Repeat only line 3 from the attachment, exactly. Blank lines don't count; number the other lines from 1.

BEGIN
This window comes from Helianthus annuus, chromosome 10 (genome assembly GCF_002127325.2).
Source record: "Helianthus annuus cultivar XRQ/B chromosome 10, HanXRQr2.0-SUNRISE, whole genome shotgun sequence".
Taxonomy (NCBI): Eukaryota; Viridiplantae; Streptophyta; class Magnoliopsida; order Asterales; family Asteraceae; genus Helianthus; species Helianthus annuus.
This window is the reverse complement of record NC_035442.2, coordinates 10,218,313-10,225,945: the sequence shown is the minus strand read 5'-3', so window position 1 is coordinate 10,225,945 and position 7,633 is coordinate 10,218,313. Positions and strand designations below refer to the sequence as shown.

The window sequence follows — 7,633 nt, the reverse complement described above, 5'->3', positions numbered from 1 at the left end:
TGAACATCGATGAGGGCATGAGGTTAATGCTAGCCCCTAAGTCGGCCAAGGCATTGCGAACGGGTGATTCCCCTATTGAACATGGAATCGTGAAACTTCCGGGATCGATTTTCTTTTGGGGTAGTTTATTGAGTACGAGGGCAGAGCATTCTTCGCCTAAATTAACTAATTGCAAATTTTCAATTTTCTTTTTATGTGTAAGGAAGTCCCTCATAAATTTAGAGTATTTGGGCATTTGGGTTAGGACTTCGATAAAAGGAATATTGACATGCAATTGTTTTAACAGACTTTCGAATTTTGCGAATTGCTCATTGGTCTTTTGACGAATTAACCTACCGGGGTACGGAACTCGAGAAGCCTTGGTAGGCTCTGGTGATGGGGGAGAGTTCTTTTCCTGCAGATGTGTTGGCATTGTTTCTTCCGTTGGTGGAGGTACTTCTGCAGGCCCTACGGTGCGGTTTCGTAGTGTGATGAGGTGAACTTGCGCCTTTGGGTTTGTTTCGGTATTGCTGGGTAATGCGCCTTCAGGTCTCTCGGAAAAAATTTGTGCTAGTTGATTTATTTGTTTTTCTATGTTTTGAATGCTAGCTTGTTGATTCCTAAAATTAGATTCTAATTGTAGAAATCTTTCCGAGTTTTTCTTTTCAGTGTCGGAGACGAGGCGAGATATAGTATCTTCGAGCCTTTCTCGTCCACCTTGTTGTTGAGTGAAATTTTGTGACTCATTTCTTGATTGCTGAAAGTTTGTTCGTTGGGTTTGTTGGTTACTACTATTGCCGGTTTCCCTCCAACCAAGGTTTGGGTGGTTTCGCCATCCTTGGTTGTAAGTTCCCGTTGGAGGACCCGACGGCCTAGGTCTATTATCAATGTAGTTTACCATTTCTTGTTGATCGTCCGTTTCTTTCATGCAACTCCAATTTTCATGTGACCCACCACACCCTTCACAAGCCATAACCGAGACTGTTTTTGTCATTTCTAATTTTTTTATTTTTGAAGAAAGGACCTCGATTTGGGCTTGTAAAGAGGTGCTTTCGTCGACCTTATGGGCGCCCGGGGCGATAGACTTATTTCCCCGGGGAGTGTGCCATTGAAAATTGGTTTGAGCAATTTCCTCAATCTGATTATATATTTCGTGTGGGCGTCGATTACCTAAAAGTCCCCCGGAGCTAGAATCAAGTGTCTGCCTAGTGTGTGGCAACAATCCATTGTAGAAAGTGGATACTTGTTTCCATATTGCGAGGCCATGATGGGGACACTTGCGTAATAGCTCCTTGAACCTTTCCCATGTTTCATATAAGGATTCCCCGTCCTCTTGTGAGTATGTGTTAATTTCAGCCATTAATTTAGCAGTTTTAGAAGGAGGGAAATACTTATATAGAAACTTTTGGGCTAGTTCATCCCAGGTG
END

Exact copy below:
Taxonomy (NCBI): Eukaryota; Viridiplantae; Streptophyta; class Magnoliopsida; order Asterales; family Asteraceae; genus Helianthus; species Helianthus annuus.